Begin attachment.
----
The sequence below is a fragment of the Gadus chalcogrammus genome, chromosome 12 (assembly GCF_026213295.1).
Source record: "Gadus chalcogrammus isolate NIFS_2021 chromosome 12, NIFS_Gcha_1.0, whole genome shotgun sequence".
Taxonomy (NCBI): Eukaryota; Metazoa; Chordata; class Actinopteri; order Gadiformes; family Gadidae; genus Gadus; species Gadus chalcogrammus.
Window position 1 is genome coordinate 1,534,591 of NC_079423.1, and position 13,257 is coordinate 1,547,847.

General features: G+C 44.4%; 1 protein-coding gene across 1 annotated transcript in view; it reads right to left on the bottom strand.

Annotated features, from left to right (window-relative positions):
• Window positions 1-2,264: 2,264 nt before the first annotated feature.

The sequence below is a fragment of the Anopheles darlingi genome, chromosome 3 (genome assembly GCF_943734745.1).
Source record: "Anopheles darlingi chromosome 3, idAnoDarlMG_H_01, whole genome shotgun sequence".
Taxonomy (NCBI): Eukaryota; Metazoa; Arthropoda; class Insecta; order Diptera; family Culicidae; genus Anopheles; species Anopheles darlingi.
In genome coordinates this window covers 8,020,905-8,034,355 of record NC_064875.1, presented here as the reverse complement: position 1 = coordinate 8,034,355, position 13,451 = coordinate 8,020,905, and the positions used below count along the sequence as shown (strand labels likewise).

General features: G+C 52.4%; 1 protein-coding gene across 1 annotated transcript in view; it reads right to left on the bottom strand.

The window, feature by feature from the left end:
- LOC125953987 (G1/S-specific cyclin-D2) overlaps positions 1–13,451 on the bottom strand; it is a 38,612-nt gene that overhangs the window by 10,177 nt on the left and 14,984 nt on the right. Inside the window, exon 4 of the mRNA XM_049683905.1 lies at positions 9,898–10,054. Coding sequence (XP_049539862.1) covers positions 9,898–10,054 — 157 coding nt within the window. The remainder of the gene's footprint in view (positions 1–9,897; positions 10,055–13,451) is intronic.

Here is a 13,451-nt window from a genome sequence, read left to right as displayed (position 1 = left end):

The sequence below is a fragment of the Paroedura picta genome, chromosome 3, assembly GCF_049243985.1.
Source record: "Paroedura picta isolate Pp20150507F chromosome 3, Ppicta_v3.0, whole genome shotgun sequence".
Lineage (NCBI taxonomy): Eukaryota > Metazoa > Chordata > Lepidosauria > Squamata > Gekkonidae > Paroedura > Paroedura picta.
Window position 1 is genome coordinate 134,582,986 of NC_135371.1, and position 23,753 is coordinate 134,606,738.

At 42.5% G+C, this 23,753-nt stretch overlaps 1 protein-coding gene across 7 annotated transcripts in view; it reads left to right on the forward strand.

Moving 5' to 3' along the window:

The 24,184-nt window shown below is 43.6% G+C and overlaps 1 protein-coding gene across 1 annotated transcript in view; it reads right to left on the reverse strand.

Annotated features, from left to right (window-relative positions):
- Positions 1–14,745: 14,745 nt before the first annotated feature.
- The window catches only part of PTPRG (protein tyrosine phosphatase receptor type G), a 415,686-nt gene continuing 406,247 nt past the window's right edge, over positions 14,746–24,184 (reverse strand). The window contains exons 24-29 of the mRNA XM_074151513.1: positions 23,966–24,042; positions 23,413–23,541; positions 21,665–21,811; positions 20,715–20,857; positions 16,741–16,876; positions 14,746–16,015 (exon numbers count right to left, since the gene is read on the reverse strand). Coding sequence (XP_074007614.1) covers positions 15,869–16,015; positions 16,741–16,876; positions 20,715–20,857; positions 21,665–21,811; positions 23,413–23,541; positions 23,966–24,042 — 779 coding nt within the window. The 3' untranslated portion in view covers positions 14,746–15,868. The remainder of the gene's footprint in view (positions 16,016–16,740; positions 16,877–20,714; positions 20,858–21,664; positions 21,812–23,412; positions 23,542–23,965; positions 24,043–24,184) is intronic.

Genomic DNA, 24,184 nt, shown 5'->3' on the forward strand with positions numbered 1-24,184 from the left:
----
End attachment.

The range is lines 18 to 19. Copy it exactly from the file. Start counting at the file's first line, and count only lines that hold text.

Lineage (NCBI taxonomy): Eukaryota > Metazoa > Chordata > Lepidosauria > Squamata > Gekkonidae > Paroedura > Paroedura picta.
Window position 1 is genome coordinate 134,582,986 of NC_135371.1, and position 23,753 is coordinate 134,606,738.